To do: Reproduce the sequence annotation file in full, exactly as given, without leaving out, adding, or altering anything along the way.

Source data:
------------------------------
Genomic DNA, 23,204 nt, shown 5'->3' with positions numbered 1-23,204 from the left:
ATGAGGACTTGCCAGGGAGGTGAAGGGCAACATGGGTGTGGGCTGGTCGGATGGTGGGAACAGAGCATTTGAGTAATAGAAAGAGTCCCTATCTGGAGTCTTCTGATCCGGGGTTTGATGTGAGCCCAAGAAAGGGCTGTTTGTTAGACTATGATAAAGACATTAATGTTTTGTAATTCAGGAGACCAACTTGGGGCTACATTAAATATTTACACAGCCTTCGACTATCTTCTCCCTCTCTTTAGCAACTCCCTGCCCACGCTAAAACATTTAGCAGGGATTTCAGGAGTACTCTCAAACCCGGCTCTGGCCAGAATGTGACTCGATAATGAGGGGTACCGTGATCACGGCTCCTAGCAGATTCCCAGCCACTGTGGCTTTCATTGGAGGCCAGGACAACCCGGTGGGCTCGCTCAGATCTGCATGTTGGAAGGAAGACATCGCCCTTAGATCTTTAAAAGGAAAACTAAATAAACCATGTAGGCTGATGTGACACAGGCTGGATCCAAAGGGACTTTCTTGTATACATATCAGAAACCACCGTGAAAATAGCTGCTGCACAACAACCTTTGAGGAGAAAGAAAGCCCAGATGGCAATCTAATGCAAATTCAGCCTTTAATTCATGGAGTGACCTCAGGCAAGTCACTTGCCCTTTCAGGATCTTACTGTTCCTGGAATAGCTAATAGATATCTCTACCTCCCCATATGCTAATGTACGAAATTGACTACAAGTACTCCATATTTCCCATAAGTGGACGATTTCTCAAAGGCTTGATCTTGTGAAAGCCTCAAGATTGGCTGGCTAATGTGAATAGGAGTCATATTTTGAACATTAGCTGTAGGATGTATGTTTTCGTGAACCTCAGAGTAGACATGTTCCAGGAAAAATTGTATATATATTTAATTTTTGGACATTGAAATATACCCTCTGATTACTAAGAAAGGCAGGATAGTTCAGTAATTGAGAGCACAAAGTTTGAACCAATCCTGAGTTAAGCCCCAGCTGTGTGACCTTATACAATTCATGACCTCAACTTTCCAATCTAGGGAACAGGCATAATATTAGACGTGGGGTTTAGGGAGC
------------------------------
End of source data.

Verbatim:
Genomic DNA, 23,204 nt, shown 5'->3' with positions numbered 1-23,204 from the left:
ATGAGGACTTGCCAGGGAGGTGAAGGGCAACATGGGTGTGGGCTGGTCGGATGGTGGGAACAGAGCATTTGAGTAATAGAAAGAGTCCCTATCTGGAGTCTTCTGATCCGGGGTTTGATGTGAGCCCAAGAAAGGGCTGTTTGTTAGACTATGATAAAGACATTAATGTTTTGTAATTCAGGAGACCAACTTGGGGCTACATTAAATATTTACACAGCCTTCGACTATCTTCTCCCTCTCTTTAGCAACTCCCTGCCCACGCTAAAACATTTAGCAGGGATTTCAGGAGTACTCTCAAACCCGGCTCTGGCCAGAATGTGACTCGATAATGAGGGGTACCGTGATCACGGCTCCTAGCAGATTCCCAGCCACTGTGGCTTTCATTGGAGGCCAGGACAACCCGGTGGGCTCGCTCAGATCTGCATGTTGGAAGGAAGACATCGCCCTTAGATCTTTAAAAGGAAAACTAAATAAACCATGTAGGCTGATGTGACACAGGCTGGATCCAAAGGGACTTTCTTGTATACATATCAGAAACCACCGTGAAAATAGCTGCTGCACAACAACCTTTGAGGAGAAAGAAAGCCCAGATGGCAATCTAATGCAAATTCAGCCTTTAATTCATGGAGTGACCTCAGGCAAGTCACTTGCCCTTTCAGGATCTTACTGTTCCTGGAATAGCTAATAGATATCTCTACCTCCCCATATGCTAATGTACGAAATTGACTACAAGTACTCCATATTTCCCATAAGTGGACGATTTCTCAAAGGCTTGATCTTGTGAAAGCCTCAAGATTGGCTGGCTAATGTGAATAGGAGTCATATTTTGAACATTAGCTGTAGGATGTATGTTTTCGTGAACCTCAGAGTAGACATGTTCCAGGAAAAATTGTATATATATTTAATTTTTGGACATTGAAATATACCCTCTGATTACTAAGAAAGGCAGGATAGTTCAGTAATTGAGAGCACAAAGTTTGAACCAATCCTGAGTTAAGCCCCAGCTGTGTGACCTTATACAATTCATGACCTCAACTTTCCAATCTAGGGAACAGGCATAATATTAGACGTGGGGTTTAGGGAGC